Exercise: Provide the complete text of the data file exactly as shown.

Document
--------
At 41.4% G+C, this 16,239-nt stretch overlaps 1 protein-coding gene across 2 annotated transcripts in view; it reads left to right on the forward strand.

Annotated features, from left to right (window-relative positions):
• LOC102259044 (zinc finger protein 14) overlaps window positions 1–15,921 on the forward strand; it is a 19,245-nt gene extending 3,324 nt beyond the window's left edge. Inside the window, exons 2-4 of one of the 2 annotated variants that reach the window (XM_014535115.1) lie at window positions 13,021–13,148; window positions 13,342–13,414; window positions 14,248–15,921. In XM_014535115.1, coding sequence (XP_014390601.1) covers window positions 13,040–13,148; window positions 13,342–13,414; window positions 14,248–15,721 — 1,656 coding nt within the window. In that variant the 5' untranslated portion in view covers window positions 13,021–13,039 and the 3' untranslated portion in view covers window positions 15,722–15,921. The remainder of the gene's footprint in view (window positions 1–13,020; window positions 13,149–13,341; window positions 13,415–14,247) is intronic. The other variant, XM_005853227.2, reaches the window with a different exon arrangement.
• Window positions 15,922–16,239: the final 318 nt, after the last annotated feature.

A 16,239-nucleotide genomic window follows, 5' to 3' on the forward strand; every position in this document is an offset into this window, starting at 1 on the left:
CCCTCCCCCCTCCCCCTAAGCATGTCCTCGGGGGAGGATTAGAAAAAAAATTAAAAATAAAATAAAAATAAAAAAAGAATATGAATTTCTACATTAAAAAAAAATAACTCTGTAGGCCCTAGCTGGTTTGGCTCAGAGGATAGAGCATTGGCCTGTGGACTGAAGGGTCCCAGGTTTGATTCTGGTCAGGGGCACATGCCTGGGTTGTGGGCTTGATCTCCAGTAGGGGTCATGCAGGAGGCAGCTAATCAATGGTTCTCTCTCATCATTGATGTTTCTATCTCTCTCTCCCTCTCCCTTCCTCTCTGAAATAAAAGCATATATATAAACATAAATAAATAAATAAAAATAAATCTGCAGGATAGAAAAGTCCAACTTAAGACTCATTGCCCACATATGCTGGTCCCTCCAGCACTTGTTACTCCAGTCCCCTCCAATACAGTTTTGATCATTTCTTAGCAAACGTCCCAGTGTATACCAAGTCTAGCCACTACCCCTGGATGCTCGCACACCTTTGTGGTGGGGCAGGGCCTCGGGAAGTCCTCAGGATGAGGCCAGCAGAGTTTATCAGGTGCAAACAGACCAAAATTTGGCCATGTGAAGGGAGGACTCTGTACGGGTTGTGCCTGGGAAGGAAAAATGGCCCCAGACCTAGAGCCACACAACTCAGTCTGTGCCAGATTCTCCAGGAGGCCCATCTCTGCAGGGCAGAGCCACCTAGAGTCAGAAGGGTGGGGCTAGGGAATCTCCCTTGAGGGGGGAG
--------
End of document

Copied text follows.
At 41.4% G+C, this 16,239-nt stretch overlaps 1 protein-coding gene across 2 annotated transcripts in view; it reads left to right on the forward strand.

Annotated features, from left to right (window-relative positions):
• LOC102259044 (zinc finger protein 14) overlaps window positions 1–15,921 on the forward strand; it is a 19,245-nt gene extending 3,324 nt beyond the window's left edge. Inside the window, exons 2-4 of one of the 2 annotated variants that reach the window (XM_014535115.1) lie at window positions 13,021–13,148; window positions 13,342–13,414; window positions 14,248–15,921. In XM_014535115.1, coding sequence (XP_014390601.1) covers window positions 13,040–13,148; window positions 13,342–13,414; window positions 14,248–15,721 — 1,656 coding nt within the window. In that variant the 5' untranslated portion in view covers window positions 13,021–13,039 and the 3' untranslated portion in view covers window positions 15,722–15,921. The remainder of the gene's footprint in view (window positions 1–13,020; window positions 13,149–13,341; window positions 13,415–14,247) is intronic. The other variant, XM_005853227.2, reaches the window with a different exon arrangement.
• Window positions 15,922–16,239: the final 318 nt, after the last annotated feature.

A 16,239-nucleotide genomic window follows, 5' to 3' on the forward strand; every position in this document is an offset into this window, starting at 1 on the left:
CCCTCCCCCCTCCCCCTAAGCATGTCCTCGGGGGAGGATTAGAAAAAAAATTAAAAATAAAATAAAAATAAAAAAAGAATATGAATTTCTACATTAAAAAAAAATAACTCTGTAGGCCCTAGCTGGTTTGGCTCAGAGGATAGAGCATTGGCCTGTGGACTGAAGGGTCCCAGGTTTGATTCTGGTCAGGGGCACATGCCTGGGTTGTGGGCTTGATCTCCAGTAGGGGTCATGCAGGAGGCAGCTAATCAATGGTTCTCTCTCATCATTGATGTTTCTATCTCTCTCTCCCTCTCCCTTCCTCTCTGAAATAAAAGCATATATATAAACATAAATAAATAAATAAAAATAAATCTGCAGGATAGAAAAGTCCAACTTAAGACTCATTGCCCACATATGCTGGTCCCTCCAGCACTTGTTACTCCAGTCCCCTCCAATACAGTTTTGATCATTTCTTAGCAAACGTCCCAGTGTATACCAAGTCTAGCCACTACCCCTGGATGCTCGCACACCTTTGTGGTGGGGCAGGGCCTCGGGAAGTCCTCAGGATGAGGCCAGCAGAGTTTATCAGGTGCAAACAGACCAAAATTTGGCCATGTGAAGGGAGGACTCTGTACGGGTTGTGCCTGGGAAGGAAAAATGGCCCCAGACCTAGAGCCACACAACTCAGTCTGTGCCAGATTCTCCAGGAGGCCCATCTCTGCAGGGCAGAGCCACCTAGAGTCAGAAGGGTGGGGCTAGGGAATCTCCCTTGAGGGGGGAG